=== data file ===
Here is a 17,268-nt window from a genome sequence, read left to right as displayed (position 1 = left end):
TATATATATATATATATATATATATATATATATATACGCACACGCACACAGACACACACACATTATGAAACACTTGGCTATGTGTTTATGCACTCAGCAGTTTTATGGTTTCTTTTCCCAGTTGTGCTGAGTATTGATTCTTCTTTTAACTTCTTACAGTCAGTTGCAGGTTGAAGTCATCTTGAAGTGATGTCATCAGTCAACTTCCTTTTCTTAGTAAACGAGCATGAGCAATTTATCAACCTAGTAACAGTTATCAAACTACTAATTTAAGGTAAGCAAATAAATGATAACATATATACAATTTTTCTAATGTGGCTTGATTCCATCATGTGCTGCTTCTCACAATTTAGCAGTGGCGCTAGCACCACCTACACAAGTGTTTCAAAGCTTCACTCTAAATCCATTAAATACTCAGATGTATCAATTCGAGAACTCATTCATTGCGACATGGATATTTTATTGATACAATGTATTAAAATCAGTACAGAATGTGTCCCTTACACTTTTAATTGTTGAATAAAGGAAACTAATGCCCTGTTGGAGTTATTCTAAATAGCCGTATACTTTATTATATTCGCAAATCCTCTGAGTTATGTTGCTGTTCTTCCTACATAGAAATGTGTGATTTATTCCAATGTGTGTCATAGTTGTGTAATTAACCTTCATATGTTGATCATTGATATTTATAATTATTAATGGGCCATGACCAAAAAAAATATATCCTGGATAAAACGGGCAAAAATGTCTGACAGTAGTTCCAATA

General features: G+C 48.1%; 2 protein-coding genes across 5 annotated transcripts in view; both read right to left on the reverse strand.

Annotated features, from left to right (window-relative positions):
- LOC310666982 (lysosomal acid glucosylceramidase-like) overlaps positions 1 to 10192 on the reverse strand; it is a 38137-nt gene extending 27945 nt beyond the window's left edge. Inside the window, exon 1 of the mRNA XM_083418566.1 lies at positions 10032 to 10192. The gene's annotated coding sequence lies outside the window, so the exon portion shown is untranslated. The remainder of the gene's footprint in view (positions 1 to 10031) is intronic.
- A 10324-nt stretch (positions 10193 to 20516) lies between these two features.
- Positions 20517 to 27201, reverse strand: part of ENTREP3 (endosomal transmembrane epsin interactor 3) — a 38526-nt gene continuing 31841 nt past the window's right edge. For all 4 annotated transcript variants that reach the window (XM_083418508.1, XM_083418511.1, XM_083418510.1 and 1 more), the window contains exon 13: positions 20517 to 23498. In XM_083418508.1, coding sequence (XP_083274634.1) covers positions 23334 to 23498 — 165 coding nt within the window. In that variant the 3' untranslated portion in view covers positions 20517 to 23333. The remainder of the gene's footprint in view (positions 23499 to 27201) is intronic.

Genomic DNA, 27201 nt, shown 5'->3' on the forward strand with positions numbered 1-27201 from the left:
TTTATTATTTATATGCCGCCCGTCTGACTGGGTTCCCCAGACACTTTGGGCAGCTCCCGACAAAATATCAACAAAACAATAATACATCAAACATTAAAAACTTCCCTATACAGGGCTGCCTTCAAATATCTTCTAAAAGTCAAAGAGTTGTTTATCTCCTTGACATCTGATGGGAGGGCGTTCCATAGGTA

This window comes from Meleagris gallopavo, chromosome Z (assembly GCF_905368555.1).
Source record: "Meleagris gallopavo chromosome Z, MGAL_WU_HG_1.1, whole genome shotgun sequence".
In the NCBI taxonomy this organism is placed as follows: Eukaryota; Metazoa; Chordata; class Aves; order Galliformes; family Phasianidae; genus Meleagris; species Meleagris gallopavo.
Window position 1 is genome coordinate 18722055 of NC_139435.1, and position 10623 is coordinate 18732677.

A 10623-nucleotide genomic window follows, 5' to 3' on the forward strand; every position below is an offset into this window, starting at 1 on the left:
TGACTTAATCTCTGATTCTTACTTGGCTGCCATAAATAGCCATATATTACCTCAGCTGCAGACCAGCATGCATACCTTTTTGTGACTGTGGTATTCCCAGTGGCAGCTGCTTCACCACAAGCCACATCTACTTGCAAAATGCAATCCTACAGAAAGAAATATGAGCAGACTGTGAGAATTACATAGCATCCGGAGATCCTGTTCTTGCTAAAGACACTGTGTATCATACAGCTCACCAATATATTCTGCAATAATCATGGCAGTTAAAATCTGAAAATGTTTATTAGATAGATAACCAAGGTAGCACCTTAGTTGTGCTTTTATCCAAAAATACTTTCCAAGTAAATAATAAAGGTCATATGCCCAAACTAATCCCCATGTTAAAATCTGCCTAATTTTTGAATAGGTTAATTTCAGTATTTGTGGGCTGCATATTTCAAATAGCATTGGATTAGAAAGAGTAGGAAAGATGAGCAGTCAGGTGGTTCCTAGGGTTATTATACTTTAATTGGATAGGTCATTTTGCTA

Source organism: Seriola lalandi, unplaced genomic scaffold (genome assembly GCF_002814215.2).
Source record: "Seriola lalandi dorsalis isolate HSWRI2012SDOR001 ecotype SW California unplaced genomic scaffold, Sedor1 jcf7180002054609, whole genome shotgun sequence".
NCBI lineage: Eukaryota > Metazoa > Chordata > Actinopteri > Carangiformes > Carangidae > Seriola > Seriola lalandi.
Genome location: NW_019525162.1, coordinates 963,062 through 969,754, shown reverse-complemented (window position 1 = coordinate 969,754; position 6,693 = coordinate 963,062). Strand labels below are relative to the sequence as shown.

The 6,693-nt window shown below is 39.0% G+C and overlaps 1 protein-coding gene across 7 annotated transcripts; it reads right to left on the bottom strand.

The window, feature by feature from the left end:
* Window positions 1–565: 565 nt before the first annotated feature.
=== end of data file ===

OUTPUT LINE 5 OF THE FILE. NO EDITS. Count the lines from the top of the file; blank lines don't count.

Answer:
- LOC310666982 (lysosomal acid glucosylceramidase-like) overlaps positions 1 to 10192 on the reverse strand; it is a 38137-nt gene extending 27945 nt beyond the window's left edge. Inside the window, exon 1 of the mRNA XM_083418566.1 lies at positions 10032 to 10192. The gene's annotated coding sequence lies outside the window, so the exon portion shown is untranslated. The remainder of the gene's footprint in view (positions 1 to 10031) is intronic.